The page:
Emotional hunger or physiological hunger?

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Louise Hay
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Emotional hunger or physiological hunger?

Emotions also stimulate hunger. This type of appetite, in addition to overweight or health problems, mainly causes unhappiness, suffering and guilt. It is therefore important to learn to distinguish emotional from physiological hunger.

Written and verified by the psychologist GetPersonalGrowth.

Last update: 15 November 2021

Sadness is also eaten, as well as the stress or frustration of a bad working day. It is not always easy to distinguish between emotional hunger and physiological hunger. And that's how appetite-related anxiety ends up resulting in cholesterol, high blood pressure, overweight, and other health problems. In addition to the physiological problems, another far more complex challenge is added.



We speak of suffering, dissatisfaction, guilt and unhappiness, albeit with different nuances. We have all gone through periods in which nervousness has led us to adopt incorrect eating patterns. The period of exams or a high workload often favors such behaviors.

Some realities, however, go unnoticed. Eating disorders, for example, manifest themselves in this way. On the other hand, nutrition is intimately conditioned by our state of mind and, at times, we fall into states from which it is difficult to get out. Emotional hunger will never ask for a plate of vegetables.

Anxiety prefers junk food, which is why if we don't deal with what lies behind the anxiety, we risk reinforcing a behavior in which food becomes the vehicle for emotional release. Let's see in the next lines how to recognize emotional hunger and physiological hunger.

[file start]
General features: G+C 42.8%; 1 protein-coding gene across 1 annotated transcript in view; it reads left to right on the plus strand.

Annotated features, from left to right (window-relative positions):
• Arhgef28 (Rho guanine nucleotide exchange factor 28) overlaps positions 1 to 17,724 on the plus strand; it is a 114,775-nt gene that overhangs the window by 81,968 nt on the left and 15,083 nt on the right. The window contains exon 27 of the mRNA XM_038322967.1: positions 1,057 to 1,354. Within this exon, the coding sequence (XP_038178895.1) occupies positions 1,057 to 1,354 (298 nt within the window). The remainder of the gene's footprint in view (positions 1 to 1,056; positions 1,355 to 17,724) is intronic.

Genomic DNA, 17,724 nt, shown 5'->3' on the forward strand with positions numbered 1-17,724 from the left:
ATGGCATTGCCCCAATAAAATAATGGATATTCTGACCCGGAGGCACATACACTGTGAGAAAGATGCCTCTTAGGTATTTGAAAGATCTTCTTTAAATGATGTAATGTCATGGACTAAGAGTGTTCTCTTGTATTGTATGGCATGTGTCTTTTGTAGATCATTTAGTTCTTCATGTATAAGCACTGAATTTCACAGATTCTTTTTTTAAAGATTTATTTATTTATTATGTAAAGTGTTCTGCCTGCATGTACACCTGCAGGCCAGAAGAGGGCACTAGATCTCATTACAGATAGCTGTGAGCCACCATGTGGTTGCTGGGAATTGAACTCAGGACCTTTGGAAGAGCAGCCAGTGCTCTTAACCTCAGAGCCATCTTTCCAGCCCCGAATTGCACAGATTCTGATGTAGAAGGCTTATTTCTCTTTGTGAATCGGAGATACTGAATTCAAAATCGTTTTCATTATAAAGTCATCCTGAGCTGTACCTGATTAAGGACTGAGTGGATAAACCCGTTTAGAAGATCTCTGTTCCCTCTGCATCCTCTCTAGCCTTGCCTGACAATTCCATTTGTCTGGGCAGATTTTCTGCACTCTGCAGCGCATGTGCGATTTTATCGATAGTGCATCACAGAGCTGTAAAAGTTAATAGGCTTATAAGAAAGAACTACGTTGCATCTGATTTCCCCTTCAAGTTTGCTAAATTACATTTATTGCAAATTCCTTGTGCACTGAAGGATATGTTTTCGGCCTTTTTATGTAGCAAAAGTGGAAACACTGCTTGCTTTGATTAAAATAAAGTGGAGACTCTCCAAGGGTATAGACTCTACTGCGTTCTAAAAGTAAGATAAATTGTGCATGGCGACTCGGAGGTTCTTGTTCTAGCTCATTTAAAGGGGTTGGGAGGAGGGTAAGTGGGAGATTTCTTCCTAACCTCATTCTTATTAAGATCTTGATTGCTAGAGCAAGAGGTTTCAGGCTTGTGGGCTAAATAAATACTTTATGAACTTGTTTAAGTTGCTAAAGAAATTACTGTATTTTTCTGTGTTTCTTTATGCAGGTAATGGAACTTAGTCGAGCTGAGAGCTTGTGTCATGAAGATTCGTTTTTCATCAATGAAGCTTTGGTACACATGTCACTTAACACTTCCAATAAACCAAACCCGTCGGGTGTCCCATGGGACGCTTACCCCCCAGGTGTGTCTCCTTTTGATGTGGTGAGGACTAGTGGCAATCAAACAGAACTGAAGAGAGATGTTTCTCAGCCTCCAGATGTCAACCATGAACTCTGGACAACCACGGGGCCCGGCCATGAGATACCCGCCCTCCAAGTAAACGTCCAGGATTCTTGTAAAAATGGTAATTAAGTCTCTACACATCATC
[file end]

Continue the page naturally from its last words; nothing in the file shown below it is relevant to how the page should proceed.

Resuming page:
Emotional hunger: symptoms, causes and coping strategies

When it becomes a constant, emotional hunger reflects an eating disorder. Most of the scientific studies on the subject show that anxiety disorders are, in most cases, the etiological factor of these eating problems.



Research carried out at the Department of Psychiatry at the University of Minnesota (United States) tells us about this relationship. The author of the study, Dr. Corine Webb, states that many people have poor ability to manage the emotional states that fuel compulsive hunger. These are undoubtedly complex situations that should be investigated.

How to understand if it is emotional hunger and not physiological hunger?

It might sound simple, but in reality it is not at all; in fact there are many people who are unable to recognize emotional hunger from physiological hunger. So let's see some characteristics of emotional hunger.

  • The desire to eat occurs suddenly and impulsively, in the form of cravings.
  • Generally episodes of emotional hunger are satisfied in solitude.
  • The brain looks for foods that generate feelings of pleasure, real cocktails of serotonin. The so-called junk food is the one that best performs this task.